Out of character writing

There is an episode of Star Trek – The Next Generation that really boggles my mind. An Insectoid race of aliens infected/posessed a number of high up members of star fleet and were organizing behind destroying humanity and well… for those of you who watched it, you probably felt that something was odd.

It wasn’t easy to relate to the characters, but I recently burned through FlashForward, with similar feelings. About 8 episodes in the show lost momentum for me, became less interesting and even my wife was having problems nailing down what the problem was. When I watched Lost, every episode after the first season left me feeling like I had lost something, something much more interesting than an hour of my life.

Over the last year or so I have watched a number of episodes of Enterprise, and by and large I’ve not got a good idea of who these characters really are, and once season 2 began, it has been all downhill. The characters are established in the first season and their roles on the ship are well defined, then everything goes to the shitter.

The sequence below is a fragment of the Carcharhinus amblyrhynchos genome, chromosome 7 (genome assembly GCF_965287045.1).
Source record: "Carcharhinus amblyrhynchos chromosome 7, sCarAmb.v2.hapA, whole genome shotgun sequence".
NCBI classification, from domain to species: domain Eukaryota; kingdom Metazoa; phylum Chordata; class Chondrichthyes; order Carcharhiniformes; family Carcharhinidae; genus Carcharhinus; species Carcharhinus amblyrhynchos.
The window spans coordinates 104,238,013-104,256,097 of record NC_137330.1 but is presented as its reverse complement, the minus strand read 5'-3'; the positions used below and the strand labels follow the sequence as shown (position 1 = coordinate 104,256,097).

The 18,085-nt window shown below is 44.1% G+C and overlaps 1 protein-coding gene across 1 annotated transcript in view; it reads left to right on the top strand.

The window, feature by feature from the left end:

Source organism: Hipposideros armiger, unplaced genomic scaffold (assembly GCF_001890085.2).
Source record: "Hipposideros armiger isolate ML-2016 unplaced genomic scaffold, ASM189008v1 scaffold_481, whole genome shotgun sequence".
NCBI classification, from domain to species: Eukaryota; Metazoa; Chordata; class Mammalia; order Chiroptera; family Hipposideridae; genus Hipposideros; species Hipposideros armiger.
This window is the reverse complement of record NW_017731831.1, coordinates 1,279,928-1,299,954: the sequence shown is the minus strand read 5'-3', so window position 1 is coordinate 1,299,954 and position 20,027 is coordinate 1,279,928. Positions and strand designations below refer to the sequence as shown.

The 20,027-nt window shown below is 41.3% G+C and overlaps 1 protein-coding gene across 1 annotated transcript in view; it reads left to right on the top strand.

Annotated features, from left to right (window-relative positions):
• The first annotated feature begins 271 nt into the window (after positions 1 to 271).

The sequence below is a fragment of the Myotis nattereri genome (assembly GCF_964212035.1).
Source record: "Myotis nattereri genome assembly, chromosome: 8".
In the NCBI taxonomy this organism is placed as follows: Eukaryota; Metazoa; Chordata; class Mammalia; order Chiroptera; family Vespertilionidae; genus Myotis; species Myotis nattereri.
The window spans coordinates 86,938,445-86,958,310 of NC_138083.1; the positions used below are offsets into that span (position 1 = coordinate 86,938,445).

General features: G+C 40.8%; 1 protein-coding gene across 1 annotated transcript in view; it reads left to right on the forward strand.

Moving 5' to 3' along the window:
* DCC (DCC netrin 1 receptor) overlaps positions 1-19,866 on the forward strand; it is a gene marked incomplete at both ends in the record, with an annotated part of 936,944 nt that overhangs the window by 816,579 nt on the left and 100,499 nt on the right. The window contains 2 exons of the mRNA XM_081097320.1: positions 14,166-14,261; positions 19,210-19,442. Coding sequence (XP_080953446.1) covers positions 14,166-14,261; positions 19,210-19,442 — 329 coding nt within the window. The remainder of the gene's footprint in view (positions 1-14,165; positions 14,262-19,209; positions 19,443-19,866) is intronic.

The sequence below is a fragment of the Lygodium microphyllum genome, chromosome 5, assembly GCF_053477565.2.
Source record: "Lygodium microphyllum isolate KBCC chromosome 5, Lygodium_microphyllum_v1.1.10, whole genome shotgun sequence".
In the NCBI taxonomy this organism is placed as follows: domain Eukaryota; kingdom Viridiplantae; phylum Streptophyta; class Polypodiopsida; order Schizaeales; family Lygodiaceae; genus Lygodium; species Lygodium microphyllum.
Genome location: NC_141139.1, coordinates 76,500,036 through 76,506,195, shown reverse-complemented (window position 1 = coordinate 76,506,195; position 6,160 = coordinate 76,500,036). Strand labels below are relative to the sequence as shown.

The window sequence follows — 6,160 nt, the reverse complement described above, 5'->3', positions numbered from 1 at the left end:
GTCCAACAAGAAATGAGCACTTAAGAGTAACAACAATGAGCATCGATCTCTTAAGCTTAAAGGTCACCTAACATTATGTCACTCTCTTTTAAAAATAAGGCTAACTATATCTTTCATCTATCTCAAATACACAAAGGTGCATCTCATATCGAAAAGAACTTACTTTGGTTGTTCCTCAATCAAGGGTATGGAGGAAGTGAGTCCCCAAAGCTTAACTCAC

I think the issue is that the characters change their fundamentals, and it becomes a real mess when they try to justify the changes. Archer, turns into a pirate to advance the story, but really doesn’t look back on it after the fact, except to say it occurs and sulk; Trip becomes a douche every once and a while, completely over the top and aggressive, primarily when Florida gets mentioned. I don’t think this is definitive by any means, but it is an issue I have with most every piece of writing coming out of Hollywood these days.

When I was taking my screenwriting course everything I wrote was torn apart and a trend throughout the class was writing out of character. When it occurs it is typically out of boredom or frustration and even in the best of circumstances it is used as a method of story advancement.

I understand its purpose but it is still tough to see fall into place.